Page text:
talents for that kind of employment. These talents have, with them, their free and unbounded scope; while in the English Church they are wholly extinguished and destroyed. Till this evil is corrected, the Church contends with fearful odds against its opponents. On the one side, any man who can * the attention of a congregation—to whom nature has given the animal and intellectual qualifications of a preacher—such a man is the member of every corporation;–all impediments are removed: – there is not a single position in Great Britain which he may not take, provided he is hostile to the Established Church. In the other case, if the English Church were to breed up a Massillon or a Bourdaloue, he finds every place occupied; and every where a regular and respectable clergyman ready to put him in the spiritual court, if he attract, within his precincts, any attention to the doctrines and worship of the Established Church. The necessity of having the bishop's consent would prevent any improper person from preaching. That consent should be withheld, not capriciously, but for good and lawful cause to be assigned. The profits of an incumbent proceed from fixed or voluntary contributions. The fixed could not be affected; and the voluntary ought to vary according to the exertions of the incumbent and the good-will of the parishioners; but, if this is wrong, pecuniary compensation might be made (at the discretion of the ordinary) from the supernumerary to the regular clergyman.” Such a plan, it is true, would make the Church of England more popular in its nature; and it ought to be made more popular, or it will not endure for another half century. There are two methods; the Church must be made more popular, or the Dissenters less so. To effect the latter object by force and restriction is unjust and impossible. The only remedy seems to be, to grant to the Church the same privileges which are enjoyed by the Dissenters, and to excite in one party, that competition of talent which is of such palpable advantage to the other. A remedy suggested by some wellwishers to the Church, is the appointment of men to benefices who have talents for advancing the interests of religion; but, till each particular patron can be persuaded to care more for the general good of the Church than for the particular good of the person whom he patronises, little expectation of improvement can be derived from this quarter. The competition between the Established Clergy, to which this method would give birth, would throw the incumbent in the back-ground only when he was unfit to stand forward—immoral, negligent, or stupid. His income would still remain; and, if his influence were superseded by a man of better qualities and attainments, the general good of the Establishment would be consulted by the change. The beneficed clergyman would always come to the contest with great advantages; and his deficiencies must be very great indeed, if he lost the esteem of his parishioners. But the contest would rarely or ever take place, where the friends of the Establishment were not numerous enough for all. At present, the selfish incumbent, who cannot accommodate the fiftieth part of his parishioners, is determined that no one else shall do it for him. It is in such situations that the benefit to the Establishment would be greatest, and the injury to the appointed minister none at all. We beg of men of sense to reflect, that the question is, not whether they wish the English Church to stand as it now is, but whether the English Church can stand as it now is; and whether the moderate activity here recommended is not the minimum of exertion necessary for its preservation. At the same time, we hope nobody will rate our sagacity so very low as to imagine we have much hope that any measure of the kind will ever be adopted. All establishments die of dignity. They are too proud to think themselves ill, and to take a little physic. To show that we have not mis-stated the obstinacy or the conscience of sectaries, and the spirit with which they will meet the regulations of Lord Sidmouth, we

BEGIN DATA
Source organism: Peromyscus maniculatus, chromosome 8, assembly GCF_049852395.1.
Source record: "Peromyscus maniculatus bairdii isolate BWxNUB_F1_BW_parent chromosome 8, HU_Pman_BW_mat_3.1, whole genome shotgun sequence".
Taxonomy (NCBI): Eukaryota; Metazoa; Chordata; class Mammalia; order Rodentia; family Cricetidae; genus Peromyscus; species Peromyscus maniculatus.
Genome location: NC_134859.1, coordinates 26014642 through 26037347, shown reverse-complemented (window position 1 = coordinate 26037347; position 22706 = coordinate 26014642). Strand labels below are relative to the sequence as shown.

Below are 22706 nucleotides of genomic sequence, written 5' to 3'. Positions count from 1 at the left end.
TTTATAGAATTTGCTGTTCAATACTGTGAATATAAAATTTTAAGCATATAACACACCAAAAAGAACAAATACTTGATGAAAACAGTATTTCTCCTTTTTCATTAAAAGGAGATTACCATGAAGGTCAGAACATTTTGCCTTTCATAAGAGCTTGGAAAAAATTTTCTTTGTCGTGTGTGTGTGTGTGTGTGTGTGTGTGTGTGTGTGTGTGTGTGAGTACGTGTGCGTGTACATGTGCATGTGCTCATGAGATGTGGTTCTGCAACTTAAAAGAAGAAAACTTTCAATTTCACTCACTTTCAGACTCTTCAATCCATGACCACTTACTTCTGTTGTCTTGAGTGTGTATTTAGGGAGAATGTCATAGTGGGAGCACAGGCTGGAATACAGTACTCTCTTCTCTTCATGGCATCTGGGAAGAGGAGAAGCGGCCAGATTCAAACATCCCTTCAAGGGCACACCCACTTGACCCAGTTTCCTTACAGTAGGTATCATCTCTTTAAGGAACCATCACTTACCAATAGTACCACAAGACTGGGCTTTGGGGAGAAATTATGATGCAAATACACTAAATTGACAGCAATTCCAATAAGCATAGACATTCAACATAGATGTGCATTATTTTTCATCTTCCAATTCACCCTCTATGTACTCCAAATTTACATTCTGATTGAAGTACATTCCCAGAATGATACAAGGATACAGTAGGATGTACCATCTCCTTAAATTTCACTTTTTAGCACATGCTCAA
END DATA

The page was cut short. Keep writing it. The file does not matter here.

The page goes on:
* All this has been since placed on a better footing.